Dictionary of Flowers And Plants For Gardening

(Barré) #1

Arenaria Balearica (Sand Wort).--A hardy evergreen trailing plant of
easy culture, provided it is favoured with a sandy soil. Its cushions
of white flowers are produced in July, and it may be increased by seed
or division. Height, 3 in. It is a beautiful plant for moist, shady

Argemone.--Interesting hardy annuals, succeeding well in any common
garden soil. Are increased by suckers or by seed sown in spring.
Height, 6 in. to 3 ft.

Aristolochia Sipho (Dutchman's Pipe).--This hardy, deciduous climber
grows best in peat and sandy loam with the addition of a little dung.
It may be raised from cuttings placed in sand under glass. Height, 30

Armeria (Thrift).--Handsome hardy perennials for rock-work or pots.
They require an open, rich, sandy soil. Bloom June to September.
Height, 1-1/2 ft.

Arnebia.--Ornamental hardy annuals, closely allied to the Anchusa.
The seeds are sown in the open in spring, and flowers are produced in
July. Height, 2 ft. There is also a dwarf hardy perennial variety (A.
Echioides) known as the Prophet's Flower, growing about 1 ft. high,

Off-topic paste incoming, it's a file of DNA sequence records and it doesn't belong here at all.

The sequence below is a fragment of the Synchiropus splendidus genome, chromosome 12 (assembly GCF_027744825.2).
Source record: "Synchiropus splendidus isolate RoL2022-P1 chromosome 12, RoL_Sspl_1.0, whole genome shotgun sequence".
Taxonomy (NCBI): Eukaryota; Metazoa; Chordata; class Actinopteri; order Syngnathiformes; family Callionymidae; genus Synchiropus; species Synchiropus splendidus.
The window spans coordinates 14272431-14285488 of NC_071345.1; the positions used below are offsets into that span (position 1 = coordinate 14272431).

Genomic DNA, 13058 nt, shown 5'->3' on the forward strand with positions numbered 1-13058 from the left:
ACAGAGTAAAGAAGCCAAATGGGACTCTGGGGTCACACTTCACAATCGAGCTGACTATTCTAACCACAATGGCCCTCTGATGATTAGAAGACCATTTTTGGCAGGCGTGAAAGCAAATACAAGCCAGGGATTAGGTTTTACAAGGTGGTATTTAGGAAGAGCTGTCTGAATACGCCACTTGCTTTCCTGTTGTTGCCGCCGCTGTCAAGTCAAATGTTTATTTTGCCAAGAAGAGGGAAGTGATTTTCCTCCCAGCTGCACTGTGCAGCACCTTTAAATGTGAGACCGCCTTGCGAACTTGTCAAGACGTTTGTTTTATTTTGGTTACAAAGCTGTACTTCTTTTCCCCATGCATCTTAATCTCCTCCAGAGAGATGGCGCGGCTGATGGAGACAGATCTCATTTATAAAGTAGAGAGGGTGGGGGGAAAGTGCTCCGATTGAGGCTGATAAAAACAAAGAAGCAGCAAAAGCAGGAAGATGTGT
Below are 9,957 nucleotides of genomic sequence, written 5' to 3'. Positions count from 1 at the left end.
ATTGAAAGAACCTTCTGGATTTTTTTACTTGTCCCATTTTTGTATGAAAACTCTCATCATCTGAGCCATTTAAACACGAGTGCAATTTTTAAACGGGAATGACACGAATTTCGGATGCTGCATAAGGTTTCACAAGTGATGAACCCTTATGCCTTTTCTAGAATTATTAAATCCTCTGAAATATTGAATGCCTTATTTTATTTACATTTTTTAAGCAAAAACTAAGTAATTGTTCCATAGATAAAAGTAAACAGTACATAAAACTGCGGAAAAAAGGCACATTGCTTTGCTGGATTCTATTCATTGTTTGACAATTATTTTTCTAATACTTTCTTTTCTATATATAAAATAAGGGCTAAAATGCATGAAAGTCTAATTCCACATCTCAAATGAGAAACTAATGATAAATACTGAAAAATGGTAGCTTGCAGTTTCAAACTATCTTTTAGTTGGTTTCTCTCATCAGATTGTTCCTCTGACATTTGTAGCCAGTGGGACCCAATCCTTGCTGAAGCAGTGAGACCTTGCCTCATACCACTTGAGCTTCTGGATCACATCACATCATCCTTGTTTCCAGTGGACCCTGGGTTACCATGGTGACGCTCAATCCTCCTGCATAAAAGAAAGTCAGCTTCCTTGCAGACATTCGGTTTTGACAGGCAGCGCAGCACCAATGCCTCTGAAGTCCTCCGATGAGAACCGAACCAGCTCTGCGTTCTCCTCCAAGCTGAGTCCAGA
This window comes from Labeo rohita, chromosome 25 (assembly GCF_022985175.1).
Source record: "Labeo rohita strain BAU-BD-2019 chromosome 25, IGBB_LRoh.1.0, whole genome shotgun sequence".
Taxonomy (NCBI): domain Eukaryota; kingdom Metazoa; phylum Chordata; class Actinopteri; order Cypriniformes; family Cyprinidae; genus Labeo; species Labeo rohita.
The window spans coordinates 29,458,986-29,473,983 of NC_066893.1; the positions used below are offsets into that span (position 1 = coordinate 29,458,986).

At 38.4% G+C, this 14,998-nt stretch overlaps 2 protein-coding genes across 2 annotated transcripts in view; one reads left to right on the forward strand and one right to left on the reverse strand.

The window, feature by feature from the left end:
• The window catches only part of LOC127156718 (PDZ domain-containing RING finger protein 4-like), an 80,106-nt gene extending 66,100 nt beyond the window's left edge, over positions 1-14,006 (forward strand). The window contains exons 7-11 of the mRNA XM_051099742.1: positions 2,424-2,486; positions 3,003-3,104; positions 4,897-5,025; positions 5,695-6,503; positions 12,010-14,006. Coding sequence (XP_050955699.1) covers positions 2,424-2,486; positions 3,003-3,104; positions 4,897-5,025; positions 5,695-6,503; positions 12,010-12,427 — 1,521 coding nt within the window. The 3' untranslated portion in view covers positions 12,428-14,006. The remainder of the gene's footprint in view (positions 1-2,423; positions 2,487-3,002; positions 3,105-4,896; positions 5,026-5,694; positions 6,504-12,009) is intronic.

and flowering early in summer. It needs no special treatment.

Artemisia Annua.--Pretty hardy annuals, the silvery leaves of the
plant being very effective on rock-work. Sow the seed in spring where
it is to flower. Height, 6 ft.

Artemisia Arborea. See "Southernwood."

Artemisia Villarsii.--A hardy perennial whose graceful sprays of
finely-cut silvery foliage are very useful for mixing with cut
flowers. It may be grown from seed on any soil, and the roots bear
dividing; flowers from June to August. Height, 2 ft.

Artichokes.--The Jerusalem variety will flourish in light sandy soil
where few other things will grow. Plant the tubers in March, 6 in.
deep and 12 in. apart in rows 3 ft. asunder, and raise and store them
in November. The Globe variety is increased by off-sets taken in
March. Set them in deeply manured ground in threes, at least 2 ft.
apart and 4 ft. from row to row. Keep them well watered, and the
ground between them loose. They bear best when two or three years old.

Arum Lilies.--In warm districts these beautiful plants may be grown
in damp places out of doors, with a south aspect and a background of
shrubs, though, not being thoroughly hardy, it is safer to grow them
in pots. They may be raised from seed in boxes of leaf-mould and sand,
covering them with glass, and keeping them well watered. As soon as
they can be handled, transplant them into small pots, and pot on as
they increase in size. They may also be increased by the small shoots
that form round the base of the corms, using a compost of loam,

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